KENNESAW, Ga. | Dec 13, 2021
Alisa Machiwalla's interest in mechanical engineering was sparked at a young age by watching her father fix things around the house.
“He’s super handy and I wanted to be like him,” Machiwalla said.
This week, she will graduate from Kennesaw State’s Southern Polytechnic College of Engineering and Engineering Technology (SPCEET) with a degree in mechanical engineering and a minor in nuclear engineering. After graduation, she will put her education to use at a Georgia company where she will be working with control systems used in multiple industries.
Machiwalla grew up in Marietta and worried that she wasn’t branching out enough if she chose to enroll in a university close to home. She figured she might attend Kennesaw State for a couple of years and then transfer.
“But when it came time to think about transferring, I didn’t want to go,” Machiwalla said. “I had great professors here and wonderful opportunities. I really appreciated the smaller classroom sizes and the ability to meet one-on-one with professors who actually got to know me.”
Machiwalla was presented the SPCEET Outstanding Undergraduate Student Award in 2020 and has earned several scholarships throughout her time at KSU, including the Department of Energy’s Nuclear Engineering Integrated University Program Scholarship (2019, 2020, 2021), the Atkins Foundation Women and Minorities STEM Scholarship (2021) and the American Nuclear Society’s Raymond DiSalvo Memorial Scholarship (2021).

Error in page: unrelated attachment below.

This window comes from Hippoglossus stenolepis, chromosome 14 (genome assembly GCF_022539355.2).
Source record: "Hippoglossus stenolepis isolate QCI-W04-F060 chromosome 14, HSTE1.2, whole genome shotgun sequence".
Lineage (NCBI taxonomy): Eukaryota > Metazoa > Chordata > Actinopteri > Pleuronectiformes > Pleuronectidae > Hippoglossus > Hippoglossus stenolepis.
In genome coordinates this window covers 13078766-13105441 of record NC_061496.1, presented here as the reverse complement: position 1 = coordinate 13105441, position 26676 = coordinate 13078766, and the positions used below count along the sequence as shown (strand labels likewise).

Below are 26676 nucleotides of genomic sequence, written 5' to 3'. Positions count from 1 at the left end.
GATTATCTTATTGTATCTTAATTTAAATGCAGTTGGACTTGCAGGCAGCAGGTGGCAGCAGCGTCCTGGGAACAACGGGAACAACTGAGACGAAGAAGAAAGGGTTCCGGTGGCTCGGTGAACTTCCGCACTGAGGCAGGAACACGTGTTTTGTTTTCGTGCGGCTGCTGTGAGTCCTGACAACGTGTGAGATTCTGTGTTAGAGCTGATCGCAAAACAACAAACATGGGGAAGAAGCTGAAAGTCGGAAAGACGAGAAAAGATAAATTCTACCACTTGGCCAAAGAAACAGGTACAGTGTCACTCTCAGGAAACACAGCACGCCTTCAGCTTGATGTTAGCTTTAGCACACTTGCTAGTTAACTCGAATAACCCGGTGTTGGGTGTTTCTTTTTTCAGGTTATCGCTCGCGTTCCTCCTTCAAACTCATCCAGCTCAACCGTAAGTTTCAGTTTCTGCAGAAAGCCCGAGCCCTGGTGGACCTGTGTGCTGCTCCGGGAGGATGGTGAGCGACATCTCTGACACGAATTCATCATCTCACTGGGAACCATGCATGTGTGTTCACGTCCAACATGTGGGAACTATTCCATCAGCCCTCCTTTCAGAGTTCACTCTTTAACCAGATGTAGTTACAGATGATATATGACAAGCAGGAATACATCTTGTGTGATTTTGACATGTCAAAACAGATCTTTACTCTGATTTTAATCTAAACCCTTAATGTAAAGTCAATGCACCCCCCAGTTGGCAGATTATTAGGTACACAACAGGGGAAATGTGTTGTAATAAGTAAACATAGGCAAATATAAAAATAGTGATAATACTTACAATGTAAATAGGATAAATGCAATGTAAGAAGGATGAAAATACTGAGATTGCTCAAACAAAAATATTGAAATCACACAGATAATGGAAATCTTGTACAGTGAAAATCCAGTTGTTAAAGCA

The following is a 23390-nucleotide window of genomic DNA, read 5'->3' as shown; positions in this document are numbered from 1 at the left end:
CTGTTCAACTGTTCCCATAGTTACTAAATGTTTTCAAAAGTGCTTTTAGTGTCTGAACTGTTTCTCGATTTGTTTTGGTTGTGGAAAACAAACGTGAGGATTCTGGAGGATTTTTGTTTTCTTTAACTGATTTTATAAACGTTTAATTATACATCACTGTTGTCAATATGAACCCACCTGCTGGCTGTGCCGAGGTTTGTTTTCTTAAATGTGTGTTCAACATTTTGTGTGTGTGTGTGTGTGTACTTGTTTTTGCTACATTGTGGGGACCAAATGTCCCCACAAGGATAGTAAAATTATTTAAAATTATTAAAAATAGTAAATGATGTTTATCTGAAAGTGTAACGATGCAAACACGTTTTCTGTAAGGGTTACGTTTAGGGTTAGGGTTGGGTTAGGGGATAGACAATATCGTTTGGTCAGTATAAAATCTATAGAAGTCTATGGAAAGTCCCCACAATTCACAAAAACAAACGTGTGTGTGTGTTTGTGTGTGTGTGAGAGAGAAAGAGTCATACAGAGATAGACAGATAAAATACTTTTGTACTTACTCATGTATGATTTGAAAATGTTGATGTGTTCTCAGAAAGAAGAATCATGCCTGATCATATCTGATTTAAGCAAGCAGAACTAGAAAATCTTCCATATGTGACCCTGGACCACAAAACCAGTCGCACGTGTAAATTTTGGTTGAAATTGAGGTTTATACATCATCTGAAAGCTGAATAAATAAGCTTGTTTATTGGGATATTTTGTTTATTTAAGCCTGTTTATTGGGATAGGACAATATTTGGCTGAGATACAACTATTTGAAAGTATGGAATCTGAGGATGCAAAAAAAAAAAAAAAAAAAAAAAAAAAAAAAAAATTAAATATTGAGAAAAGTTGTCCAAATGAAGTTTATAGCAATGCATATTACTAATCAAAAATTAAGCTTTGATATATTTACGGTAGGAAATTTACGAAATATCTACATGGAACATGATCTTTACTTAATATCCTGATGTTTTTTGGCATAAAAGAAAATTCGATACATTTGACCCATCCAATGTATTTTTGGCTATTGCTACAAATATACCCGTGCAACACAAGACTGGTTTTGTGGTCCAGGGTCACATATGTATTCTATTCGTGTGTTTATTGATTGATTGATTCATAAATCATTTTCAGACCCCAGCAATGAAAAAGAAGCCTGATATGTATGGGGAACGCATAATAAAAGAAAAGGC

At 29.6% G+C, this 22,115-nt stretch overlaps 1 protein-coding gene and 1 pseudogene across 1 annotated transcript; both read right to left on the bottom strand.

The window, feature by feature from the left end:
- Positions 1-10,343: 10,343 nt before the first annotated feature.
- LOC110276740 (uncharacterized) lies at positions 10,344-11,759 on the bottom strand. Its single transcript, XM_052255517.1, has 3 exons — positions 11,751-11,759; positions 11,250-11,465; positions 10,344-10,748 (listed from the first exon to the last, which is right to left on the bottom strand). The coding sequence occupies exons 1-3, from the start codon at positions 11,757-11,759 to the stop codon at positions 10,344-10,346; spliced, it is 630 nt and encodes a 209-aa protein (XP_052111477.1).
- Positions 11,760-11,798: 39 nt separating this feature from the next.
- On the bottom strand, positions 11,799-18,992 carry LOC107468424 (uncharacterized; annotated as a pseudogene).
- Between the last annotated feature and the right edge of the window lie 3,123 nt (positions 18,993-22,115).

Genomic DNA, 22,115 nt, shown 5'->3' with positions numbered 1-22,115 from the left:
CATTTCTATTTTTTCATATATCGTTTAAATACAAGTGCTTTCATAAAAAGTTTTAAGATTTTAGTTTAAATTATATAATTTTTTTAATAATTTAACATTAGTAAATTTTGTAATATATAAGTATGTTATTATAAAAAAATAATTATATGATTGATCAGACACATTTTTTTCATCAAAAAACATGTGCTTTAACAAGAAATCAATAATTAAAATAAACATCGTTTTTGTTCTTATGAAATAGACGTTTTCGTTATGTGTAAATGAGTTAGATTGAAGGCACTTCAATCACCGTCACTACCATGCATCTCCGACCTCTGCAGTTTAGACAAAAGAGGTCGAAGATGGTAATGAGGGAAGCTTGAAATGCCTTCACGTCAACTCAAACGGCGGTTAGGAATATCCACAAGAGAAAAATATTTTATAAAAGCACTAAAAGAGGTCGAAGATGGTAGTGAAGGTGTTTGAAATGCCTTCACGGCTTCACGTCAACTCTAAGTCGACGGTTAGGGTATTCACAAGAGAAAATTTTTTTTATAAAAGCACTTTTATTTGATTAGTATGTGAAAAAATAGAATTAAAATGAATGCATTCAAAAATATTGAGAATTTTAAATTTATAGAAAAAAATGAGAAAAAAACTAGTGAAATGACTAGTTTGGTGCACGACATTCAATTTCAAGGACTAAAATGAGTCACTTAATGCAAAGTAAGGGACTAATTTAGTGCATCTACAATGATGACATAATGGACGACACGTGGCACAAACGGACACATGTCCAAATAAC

Machiwalla, who is also in KSU Journey Honors College, was the American Nuclear Society Kennesaw Chapter president, she completed three rotations as an engineering co-op student with Southern Nuclear, interned with Enercon and served as a teaching assistant at KSU.
Nuclear engineering professor Eduardo Farfan met Machiwalla in a class and instantly recognized her potential.
“Her intelligence, courtesy, honesty and effort impressed me so much that I decided to invite her to participate in a research project conducted by the KSU Center for Nuclear Studies’ Nuclear Energy, Science and Engineering Laboratory (NESEL),” Farfan said. “Since joining NESEL, Alisa has been diligent about the research work she was given and has worked hard to make as much of a positive impact in the research group as possible.”
Machiwalla has also been Farfan’s nuclear lab student assistant where she enjoys helping younger students succeed in the classroom. She plans to get her professional engineering license and is considering pursuing a graduate degree in the future.
“My academic experience has absolutely prepared me for life after graduation,” she said. “I learned the engineering fundamentals and how to apply them. I’ve grown in so many ways since I first came on campus and am thankful for my KSU experience.”
– Abbey O’Brien Barrows
Photos by David Casselli
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A leader in innovative teaching and learning, Kennesaw State University offers undergraduate, graduate and doctoral degrees to its more than 43,000 students. Kennesaw State is a member of the University System of Georgia with 11 academic colleges. The university’s vibrant campus culture, diverse population, strong global ties and entrepreneurial spirit draw students from throughout the country and the world. Kennesaw State is a Carnegie-designated doctoral research institution (R2), placing it among an elite group of only 7 percent of U.S. colleges and universities with an R1 or R2 status. For more information, visit kennesaw.edu.